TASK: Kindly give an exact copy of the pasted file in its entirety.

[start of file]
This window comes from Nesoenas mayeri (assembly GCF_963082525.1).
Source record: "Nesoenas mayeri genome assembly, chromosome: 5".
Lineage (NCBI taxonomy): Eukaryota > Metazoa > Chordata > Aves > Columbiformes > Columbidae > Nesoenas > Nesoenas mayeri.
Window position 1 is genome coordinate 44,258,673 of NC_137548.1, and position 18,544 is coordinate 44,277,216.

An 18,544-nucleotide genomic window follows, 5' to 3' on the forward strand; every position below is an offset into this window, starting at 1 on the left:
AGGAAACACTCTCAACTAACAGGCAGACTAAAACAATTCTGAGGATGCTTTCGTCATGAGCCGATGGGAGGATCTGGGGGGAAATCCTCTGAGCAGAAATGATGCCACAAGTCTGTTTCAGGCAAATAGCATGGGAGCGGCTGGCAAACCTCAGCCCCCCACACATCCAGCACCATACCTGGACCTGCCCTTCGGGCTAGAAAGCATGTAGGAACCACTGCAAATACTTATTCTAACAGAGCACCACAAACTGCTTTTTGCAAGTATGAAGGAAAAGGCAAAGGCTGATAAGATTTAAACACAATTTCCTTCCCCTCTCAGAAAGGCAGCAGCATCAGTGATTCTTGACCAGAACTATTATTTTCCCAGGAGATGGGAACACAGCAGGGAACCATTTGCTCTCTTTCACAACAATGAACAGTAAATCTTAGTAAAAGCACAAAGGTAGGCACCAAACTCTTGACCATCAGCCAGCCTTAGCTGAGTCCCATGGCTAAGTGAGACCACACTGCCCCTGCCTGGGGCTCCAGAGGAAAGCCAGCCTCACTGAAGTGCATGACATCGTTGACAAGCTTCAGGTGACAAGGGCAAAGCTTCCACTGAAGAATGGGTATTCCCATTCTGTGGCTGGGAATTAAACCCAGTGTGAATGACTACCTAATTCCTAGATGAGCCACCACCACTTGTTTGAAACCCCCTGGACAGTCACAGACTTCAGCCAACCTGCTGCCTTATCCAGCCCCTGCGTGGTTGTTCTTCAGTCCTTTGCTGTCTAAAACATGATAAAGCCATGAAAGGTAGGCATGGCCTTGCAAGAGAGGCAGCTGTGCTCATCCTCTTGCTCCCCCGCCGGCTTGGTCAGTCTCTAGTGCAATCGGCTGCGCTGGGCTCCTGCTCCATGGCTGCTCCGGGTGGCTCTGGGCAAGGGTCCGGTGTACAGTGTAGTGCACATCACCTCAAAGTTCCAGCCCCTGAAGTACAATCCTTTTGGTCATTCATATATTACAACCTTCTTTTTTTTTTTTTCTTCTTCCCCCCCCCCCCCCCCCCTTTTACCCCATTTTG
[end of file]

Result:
This window comes from Nesoenas mayeri (assembly GCF_963082525.1).
Source record: "Nesoenas mayeri genome assembly, chromosome: 5".
Lineage (NCBI taxonomy): Eukaryota > Metazoa > Chordata > Aves > Columbiformes > Columbidae > Nesoenas > Nesoenas mayeri.
Window position 1 is genome coordinate 44,258,673 of NC_137548.1, and position 18,544 is coordinate 44,277,216.

An 18,544-nucleotide genomic window follows, 5' to 3' on the forward strand; every position below is an offset into this window, starting at 1 on the left:
AGGAAACACTCTCAACTAACAGGCAGACTAAAACAATTCTGAGGATGCTTTCGTCATGAGCCGATGGGAGGATCTGGGGGGAAATCCTCTGAGCAGAAATGATGCCACAAGTCTGTTTCAGGCAAATAGCATGGGAGCGGCTGGCAAACCTCAGCCCCCCACACATCCAGCACCATACCTGGACCTGCCCTTCGGGCTAGAAAGCATGTAGGAACCACTGCAAATACTTATTCTAACAGAGCACCACAAACTGCTTTTTGCAAGTATGAAGGAAAAGGCAAAGGCTGATAAGATTTAAACACAATTTCCTTCCCCTCTCAGAAAGGCAGCAGCATCAGTGATTCTTGACCAGAACTATTATTTTCCCAGGAGATGGGAACACAGCAGGGAACCATTTGCTCTCTTTCACAACAATGAACAGTAAATCTTAGTAAAAGCACAAAGGTAGGCACCAAACTCTTGACCATCAGCCAGCCTTAGCTGAGTCCCATGGCTAAGTGAGACCACACTGCCCCTGCCTGGGGCTCCAGAGGAAAGCCAGCCTCACTGAAGTGCATGACATCGTTGACAAGCTTCAGGTGACAAGGGCAAAGCTTCCACTGAAGAATGGGTATTCCCATTCTGTGGCTGGGAATTAAACCCAGTGTGAATGACTACCTAATTCCTAGATGAGCCACCACCACTTGTTTGAAACCCCCTGGACAGTCACAGACTTCAGCCAACCTGCTGCCTTATCCAGCCCCTGCGTGGTTGTTCTTCAGTCCTTTGCTGTCTAAAACATGATAAAGCCATGAAAGGTAGGCATGGCCTTGCAAGAGAGGCAGCTGTGCTCATCCTCTTGCTCCCCCGCCGGCTTGGTCAGTCTCTAGTGCAATCGGCTGCGCTGGGCTCCTGCTCCATGGCTGCTCCGGGTGGCTCTGGGCAAGGGTCCGGTGTACAGTGTAGTGCACATCACCTCAAAGTTCCAGCCCCTGAAGTACAATCCTTTTGGTCATTCATATATTACAACCTTCTTTTTTTTTTTTTCTTCTTCCCCCCCCCCCCCCCCCCTTTTACCCCATTTTG